ICYMI, Natalie Cantave and I have started a new, future-proof network for women in marketing (aptly called MKTG WMN — sign up here).
On March 26th, we held our first event on overcoming career roadblocks. Here’s what we learned:
We intentionally run our group rather informally. Afterall, we have full time jobs, and we recognize the rest of the group doesn’t need fancy bells and whistles to get the most value out of MKTG WMN. What they need is community and conversation.
That’s exactly how we operated our first event — keeping things light and discussion-based. We ended up with over 20 women on the call, which we kicked off with a few high-level learnings and then dove into breakout groups. Was it scrappy? Sure. Was it valuable? Our post-event survey seems to think so. It’s all about community.
Shoutout to Meghan Keaney Anderson, CMO of Wanderlust Group for this share (this advice has been paraphrased). Megan talked about how important it is to take your wins and stumbles and weave that into a story. Show the before and after. Take people on a journey.
In addition to telling your story, ask yourself, “What would Chad do?!” as Liza Dube of Good Dube Consulting put it. Every woman out there knows the answer: Ask for more money!
Shoutout again to Liza for this knowledge. As you move into people management and leadership roles — your greatest aspiration (and hopefully success) should be to get other women paid.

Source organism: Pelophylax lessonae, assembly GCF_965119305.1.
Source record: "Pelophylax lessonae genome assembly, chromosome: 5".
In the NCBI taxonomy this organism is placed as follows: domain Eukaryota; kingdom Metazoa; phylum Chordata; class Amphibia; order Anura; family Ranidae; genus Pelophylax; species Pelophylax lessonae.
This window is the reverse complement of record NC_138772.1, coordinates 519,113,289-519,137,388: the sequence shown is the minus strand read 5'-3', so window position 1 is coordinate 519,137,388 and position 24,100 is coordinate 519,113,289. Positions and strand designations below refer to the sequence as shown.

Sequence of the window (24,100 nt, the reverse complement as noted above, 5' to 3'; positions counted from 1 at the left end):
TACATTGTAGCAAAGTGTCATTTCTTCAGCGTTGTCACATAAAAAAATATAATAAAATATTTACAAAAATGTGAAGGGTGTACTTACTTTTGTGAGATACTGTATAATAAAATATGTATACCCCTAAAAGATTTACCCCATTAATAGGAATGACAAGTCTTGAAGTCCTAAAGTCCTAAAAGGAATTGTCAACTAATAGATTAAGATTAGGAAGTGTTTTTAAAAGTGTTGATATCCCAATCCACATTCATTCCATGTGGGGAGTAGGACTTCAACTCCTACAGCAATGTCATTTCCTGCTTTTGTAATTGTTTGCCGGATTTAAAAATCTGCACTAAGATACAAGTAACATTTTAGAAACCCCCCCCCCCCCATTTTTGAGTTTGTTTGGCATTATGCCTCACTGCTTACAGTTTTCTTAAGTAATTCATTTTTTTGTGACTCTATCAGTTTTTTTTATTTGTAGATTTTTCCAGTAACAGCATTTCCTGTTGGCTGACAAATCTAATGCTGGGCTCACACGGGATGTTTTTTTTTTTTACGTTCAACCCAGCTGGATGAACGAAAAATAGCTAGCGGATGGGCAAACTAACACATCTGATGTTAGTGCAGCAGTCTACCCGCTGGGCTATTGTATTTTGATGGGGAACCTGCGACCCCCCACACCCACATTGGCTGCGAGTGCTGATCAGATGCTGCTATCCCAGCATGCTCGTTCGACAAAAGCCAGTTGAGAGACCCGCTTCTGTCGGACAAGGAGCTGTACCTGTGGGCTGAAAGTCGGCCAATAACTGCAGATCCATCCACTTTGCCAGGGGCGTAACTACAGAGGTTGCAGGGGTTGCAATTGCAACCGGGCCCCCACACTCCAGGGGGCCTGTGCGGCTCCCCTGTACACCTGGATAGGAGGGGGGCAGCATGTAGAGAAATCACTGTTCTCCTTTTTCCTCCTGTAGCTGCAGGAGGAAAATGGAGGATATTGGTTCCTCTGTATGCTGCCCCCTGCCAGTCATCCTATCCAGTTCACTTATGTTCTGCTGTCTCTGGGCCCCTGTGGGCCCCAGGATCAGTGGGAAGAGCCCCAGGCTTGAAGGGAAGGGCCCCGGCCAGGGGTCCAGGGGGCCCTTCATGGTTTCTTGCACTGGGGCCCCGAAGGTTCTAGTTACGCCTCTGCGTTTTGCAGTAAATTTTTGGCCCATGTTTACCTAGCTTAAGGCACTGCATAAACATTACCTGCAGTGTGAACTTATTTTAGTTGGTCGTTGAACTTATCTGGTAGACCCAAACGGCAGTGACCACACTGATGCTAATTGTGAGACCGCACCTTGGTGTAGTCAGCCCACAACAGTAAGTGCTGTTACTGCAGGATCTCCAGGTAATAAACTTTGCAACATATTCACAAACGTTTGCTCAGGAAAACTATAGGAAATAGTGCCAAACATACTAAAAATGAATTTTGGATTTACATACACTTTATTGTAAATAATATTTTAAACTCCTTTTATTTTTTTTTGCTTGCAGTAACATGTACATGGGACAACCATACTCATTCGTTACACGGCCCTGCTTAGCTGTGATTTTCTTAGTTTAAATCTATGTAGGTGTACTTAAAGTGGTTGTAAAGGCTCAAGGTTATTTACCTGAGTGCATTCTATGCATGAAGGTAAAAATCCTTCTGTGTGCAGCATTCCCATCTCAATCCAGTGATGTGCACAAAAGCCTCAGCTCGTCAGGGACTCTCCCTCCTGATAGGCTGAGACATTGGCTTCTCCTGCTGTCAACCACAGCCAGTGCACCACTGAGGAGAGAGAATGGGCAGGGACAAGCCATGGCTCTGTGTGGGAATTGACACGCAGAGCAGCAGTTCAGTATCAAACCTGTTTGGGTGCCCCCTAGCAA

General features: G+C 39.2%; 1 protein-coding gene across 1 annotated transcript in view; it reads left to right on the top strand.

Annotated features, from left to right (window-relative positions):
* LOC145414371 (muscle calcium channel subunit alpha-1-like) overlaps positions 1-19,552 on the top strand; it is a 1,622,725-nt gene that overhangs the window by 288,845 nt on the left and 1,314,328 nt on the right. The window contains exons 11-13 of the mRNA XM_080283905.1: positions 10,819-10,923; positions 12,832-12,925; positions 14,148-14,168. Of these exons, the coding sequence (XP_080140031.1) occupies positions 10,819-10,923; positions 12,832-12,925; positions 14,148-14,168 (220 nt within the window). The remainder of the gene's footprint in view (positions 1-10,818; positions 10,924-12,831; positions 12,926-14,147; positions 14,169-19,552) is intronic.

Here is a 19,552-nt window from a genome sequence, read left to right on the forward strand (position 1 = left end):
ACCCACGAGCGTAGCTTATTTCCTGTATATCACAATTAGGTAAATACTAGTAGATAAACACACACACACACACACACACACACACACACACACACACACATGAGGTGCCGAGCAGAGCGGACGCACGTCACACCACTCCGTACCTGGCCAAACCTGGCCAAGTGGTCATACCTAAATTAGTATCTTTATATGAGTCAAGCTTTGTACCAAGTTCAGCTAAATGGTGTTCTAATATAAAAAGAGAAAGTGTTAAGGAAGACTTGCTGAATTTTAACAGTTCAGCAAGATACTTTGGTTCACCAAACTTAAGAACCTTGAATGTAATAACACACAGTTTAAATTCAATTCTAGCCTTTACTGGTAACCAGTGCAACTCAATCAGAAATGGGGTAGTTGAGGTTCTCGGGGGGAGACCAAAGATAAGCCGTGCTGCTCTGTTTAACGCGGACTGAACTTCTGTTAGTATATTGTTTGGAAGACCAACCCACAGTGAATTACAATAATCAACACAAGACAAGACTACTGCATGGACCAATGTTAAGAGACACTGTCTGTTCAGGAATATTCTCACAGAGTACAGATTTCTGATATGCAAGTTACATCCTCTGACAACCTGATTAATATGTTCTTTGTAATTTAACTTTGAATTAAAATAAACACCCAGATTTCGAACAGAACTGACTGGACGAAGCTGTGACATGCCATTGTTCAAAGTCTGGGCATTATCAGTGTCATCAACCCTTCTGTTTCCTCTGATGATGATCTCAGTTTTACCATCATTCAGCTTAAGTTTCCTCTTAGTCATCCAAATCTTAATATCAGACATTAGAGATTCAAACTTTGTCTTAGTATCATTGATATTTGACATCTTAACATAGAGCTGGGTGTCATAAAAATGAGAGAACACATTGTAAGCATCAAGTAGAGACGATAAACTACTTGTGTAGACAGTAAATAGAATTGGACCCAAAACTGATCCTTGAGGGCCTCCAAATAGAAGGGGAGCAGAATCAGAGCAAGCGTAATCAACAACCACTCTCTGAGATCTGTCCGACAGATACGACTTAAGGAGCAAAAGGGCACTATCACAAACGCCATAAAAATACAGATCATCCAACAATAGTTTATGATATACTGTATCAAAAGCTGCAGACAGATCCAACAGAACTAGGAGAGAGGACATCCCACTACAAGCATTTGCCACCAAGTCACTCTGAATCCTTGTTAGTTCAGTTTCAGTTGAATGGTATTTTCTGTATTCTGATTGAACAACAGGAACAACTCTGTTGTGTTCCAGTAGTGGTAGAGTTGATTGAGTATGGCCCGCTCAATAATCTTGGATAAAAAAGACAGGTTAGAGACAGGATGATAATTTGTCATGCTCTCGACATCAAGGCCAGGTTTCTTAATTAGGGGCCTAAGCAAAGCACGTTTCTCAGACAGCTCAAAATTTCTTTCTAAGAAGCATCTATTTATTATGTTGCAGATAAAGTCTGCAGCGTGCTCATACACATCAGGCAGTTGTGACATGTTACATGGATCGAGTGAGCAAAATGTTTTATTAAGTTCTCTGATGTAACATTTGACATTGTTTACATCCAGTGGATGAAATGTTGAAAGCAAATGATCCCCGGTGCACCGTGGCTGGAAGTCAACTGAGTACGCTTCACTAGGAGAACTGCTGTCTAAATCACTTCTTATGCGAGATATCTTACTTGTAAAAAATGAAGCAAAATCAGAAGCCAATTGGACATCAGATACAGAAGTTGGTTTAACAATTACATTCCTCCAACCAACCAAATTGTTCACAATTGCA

Women of all races earn on average 82 cents for every $1 earned by men of all races, and that gap deepens for women of color.
Be an advocate — even before you’re a people manager. Advocate for internal change, peer growth, and direct report salary bumps. A rising tide lifts all boats.
One topic that cropped up was around new job best practices — how to make the most of your first 90 days.
Laura Camila suggested the book The First 90 Days: Proven Strategies for Getting Up to Speed Faster and Smarter (buy it local in Boston here).
Another member suggested digging in and meeting with senior execs and various stakeholders to understand what motivates them and begin to build trust.
One of my newly coined expressions coming out of December 2020 is the concept of a career “bat phone” — who are the people you call I.C.C.E. (In case of career emergency)? Sarah Bedrick was one of my most treasure bat phone calls that led me to the role I’m in now.
Make sure you have a bat phone list before any emergency crops up and nurture it well in advance, checking in with folks and building that rapport so they’re there when you really need them (and vice versa!).
Natalie and I are psyched to see what more this community can bring to marketing women all over the world.
Here’s what events we tentatively have scheduled next:
Make sure you get an invite by joining us here!